Łódź found itself on the doorstep to the top league of Polish hockey this year. Of course, this was a massive jump as Łódź would be facing off against some of the top junior teams and systems in all of Poland. Former Łódź player Tomasz Matuszewski and player-coach Yuri Zenkov had a tall task in front of them. Tymoteusz Lewy returned to Łódź after playing in the Torun junior system. Lewy posted 27 points (18-9-27) in 24 games, which was 19th in the league. Piotr Ciechanowski returned to Poland after being a strong producer in Danish and German junior ranks, though he only played five games with the club. The team also brought in Russian born defensemen Denis Salnikov, who spent the previous year in the Western States Hockey League. The team also had a few players from Gortat’s school. In total, 44 players suited up for a game this year in Łódź.
Despite trying hard to build a competitive roster, the results were as expected, the team finished second to last in the league. Only picking up four wins in 24 games. While these results are not great, and the average score was a 7-3 loss. This was year one, and they jumped up to compete with top junior teams like JKH GKS Jastrzębie and teams with stronger senior rosters like Sanok, who compete in the third Slovak league as well. Every game was going to be a major uphill battle for the team. Despite the rough results, the future looks bright for Łódź.
The team seemed poised to be a strong recruiter in the import market again, along with their junior roster continuing to develop. Three Łódź players were named to Polish u18 roster lists. Forward Arkadiusz Karasiński, defensemen Adrian Drustinac, and goaltender Tomasz Grobelkiewicz were all appointed to teams last season at various points. Drustinac and Grobelkiewicz standing a strong chance to make the team, after being named to the final roster before the U18s. Grobelkiewicz and Karasiński only appeared in six combined games for Łódź this year in the MHL, while Dusrstinac was a regular defenseman for the team.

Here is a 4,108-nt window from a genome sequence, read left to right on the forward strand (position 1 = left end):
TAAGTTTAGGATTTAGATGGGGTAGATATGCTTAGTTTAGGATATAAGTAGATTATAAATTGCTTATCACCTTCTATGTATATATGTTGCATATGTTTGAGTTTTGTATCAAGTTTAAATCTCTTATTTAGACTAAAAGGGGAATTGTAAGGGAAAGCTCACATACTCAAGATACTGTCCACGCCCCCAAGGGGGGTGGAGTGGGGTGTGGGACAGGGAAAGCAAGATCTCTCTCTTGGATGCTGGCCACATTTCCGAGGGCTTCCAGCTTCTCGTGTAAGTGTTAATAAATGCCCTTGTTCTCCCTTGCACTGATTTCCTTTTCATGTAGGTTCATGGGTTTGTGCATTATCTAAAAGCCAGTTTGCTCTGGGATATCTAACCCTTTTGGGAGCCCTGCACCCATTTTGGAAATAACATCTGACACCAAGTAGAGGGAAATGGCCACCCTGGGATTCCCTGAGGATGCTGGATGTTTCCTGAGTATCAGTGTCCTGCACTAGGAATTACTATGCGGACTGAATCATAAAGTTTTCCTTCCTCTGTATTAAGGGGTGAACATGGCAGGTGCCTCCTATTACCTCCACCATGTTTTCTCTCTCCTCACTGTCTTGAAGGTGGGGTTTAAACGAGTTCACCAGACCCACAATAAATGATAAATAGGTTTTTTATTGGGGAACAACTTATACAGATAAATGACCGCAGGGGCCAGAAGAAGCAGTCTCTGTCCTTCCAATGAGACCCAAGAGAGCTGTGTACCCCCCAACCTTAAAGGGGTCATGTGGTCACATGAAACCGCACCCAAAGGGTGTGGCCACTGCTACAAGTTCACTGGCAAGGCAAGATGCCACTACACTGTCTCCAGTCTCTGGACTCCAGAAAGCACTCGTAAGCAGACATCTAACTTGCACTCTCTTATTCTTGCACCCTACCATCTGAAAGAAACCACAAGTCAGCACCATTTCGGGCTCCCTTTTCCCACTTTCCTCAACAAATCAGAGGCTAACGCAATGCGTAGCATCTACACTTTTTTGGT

These three are not the only young players making great strides. Poznan native Jakub Biernacki, who spent time in the Łódź junior system, finished 12th in scoring in Germany’s second U17 league. Oliwier Kowalczyk made the Zietara Polish Eagles team that plays in the youth Quebec Interventional tournament. Łódź’s u12 squad finished first in the Żak Młodszy KPOZHL with an astounding plus 322 goal differential in 14 matches. The team has a lot of promising youth talent that they should be able to establish a robust senior foundation.
The Łódź area is also starting to have an impact on women’s hockey. Polish national team and Gdansk defensemen Natalia Kaminska was born in Łódź, while promising prospect Magdalena Łąpieś played with the Łódź’s boys U12 and u14 squad, before moving to the Gdansk women’s team.
Hockey in the city took another significant step with the addition of a senior team, and while it may be a long time till the next step is taken. The youth talent they are starting to produce is outrageously good for a club of their size. Last year only seven Polish clubs had a player named to the Polish U18 team. Only five of those clubs had more than one player. Clubs like Łódź are not supposed to produce national team quality talent, but they have! Even rarer when you consider two of them are goaltenders. There is potentially something special that is building in Łódź. Hockey is making a comeback in Poland’s comeback city.
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3 thoughts on “Hockey Making A Comeback in Poland’s Comeback City Łódź”
I remember playing for my local U12Team(BTH) when ŁKH joined our league. They had 3-4 awful years recording double digit defeats. The rink used to be on industrial estate in the middle of nowhere. It looked like they had planted the hockey seed on the dessert but somehow it survived and blossomed…well to the extent